Ruter recalls a patient who had good vital signs and seemed well. “We decided to let him go home again.”

Going to work is different now. I spend more time, I go in earlier. Each health care provider has to find a balance and a comfort level when it comes to feeling like he or she is keeping the family safe. Whereas I used to go to work in scrubs, I now go to work in plainclothes, and then I change into scrubs while at the hospital. It feels like a large part of the day now is just donning and doffing personal protective equipment.

We have been cautiously optimistic here in Seattle. We were the initial epicenter for the first part of March, but we haven’t seen anything close to the surge in places like New York and Boston.

The one case that stands out for me is a young gentleman in his early 20s that I had seen on his second emergency visit. He had been seen two or three days earlier, had tested negative for COVID. And then he came back with similar flulike symptoms. Because he had good vital signs and clinically appeared well, we decided to let him go home again. I remember personally checking on him, making sure he felt comfortable about going home. And then he came back a couple of days later, only to be admitted. Twenty-four hours later, he was intubated. So he’s in his young 20s, no previous medical history. He was doing well on mechanical ventilation, and the notes suggested that he was going to undergo what’s called a spontaneous breathing trial, where they were going to take him off of mechanical ventilation. But he succumbed to complications and ultimately died. And that was just a moment for me, knowing that I had cared for him during this time. And how mysterious this thing is. Those that are being seriously affected tend to trend toward being older, with comorbidities. But yet, you’re seeing some young, healthy individuals get really, really sick and even die. I should note that when he was eventually admitted, they tested him again, and sure enough he was positive for COVID.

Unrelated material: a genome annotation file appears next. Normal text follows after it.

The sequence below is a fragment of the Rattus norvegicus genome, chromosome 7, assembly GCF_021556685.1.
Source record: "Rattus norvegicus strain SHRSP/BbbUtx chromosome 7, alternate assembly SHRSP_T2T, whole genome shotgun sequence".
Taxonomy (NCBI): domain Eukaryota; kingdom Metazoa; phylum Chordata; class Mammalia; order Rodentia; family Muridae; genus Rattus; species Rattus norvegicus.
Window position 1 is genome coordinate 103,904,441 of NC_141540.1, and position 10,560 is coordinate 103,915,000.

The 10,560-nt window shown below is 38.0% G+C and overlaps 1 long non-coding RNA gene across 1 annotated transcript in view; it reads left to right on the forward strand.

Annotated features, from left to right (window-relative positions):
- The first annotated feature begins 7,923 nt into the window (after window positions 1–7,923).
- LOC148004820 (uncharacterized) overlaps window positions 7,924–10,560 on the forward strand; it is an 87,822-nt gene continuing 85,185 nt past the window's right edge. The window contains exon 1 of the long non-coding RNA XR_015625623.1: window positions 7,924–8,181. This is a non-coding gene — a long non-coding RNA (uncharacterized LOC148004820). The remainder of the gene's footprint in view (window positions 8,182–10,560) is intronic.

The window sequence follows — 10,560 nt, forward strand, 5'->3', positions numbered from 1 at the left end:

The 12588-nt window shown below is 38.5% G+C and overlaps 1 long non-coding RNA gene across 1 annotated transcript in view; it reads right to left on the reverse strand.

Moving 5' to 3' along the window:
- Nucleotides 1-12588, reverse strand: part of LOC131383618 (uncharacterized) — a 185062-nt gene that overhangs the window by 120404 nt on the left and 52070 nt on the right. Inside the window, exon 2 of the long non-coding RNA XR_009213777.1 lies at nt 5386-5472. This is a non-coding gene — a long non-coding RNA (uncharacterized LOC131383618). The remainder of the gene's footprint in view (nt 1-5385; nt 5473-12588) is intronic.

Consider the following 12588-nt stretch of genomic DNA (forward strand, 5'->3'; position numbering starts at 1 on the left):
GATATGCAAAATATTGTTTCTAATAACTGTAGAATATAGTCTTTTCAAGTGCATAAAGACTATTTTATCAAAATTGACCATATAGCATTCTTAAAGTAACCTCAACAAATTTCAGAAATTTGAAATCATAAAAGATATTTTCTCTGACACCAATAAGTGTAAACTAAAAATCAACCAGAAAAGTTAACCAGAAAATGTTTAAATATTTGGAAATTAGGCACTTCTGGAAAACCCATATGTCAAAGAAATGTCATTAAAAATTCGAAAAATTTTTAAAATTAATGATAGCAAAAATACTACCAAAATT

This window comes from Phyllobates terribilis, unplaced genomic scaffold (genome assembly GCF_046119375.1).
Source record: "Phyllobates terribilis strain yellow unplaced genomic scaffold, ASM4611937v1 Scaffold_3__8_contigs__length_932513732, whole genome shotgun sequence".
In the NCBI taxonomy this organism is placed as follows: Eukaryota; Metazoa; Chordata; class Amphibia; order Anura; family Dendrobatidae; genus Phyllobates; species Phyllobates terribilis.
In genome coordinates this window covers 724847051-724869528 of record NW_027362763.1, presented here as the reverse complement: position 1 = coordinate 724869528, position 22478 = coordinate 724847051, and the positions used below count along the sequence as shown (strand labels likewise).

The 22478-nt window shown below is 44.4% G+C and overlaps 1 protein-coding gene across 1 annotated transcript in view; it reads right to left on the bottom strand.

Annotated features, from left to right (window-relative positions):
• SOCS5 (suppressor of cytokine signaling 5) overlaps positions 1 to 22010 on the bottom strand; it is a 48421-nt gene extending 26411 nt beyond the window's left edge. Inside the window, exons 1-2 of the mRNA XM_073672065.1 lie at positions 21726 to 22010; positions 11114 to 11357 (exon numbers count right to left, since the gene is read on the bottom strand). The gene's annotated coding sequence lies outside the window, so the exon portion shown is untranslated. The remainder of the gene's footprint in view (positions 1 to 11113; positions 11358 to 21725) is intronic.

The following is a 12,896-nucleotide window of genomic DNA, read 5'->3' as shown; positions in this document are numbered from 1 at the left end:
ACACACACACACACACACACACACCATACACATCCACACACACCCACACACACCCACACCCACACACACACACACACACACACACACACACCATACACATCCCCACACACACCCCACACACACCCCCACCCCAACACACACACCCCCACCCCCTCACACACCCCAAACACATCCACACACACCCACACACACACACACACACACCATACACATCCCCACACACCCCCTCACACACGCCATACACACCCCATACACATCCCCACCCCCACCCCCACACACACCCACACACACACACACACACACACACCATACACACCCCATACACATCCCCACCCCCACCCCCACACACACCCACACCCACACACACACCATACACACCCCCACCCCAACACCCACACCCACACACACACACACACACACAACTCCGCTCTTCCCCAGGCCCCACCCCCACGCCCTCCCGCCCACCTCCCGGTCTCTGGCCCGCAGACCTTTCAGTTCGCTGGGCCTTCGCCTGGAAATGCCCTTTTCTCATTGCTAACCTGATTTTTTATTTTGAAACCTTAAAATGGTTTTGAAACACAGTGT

Cases like that one are going to stay with me forever, probably. This disease is insidious. It can affect anybody, and that’s what scares a lot of people.


Dr. Shane Ruter ’98, clinical assistant professor in emergency medicine, University of Washington, Seattle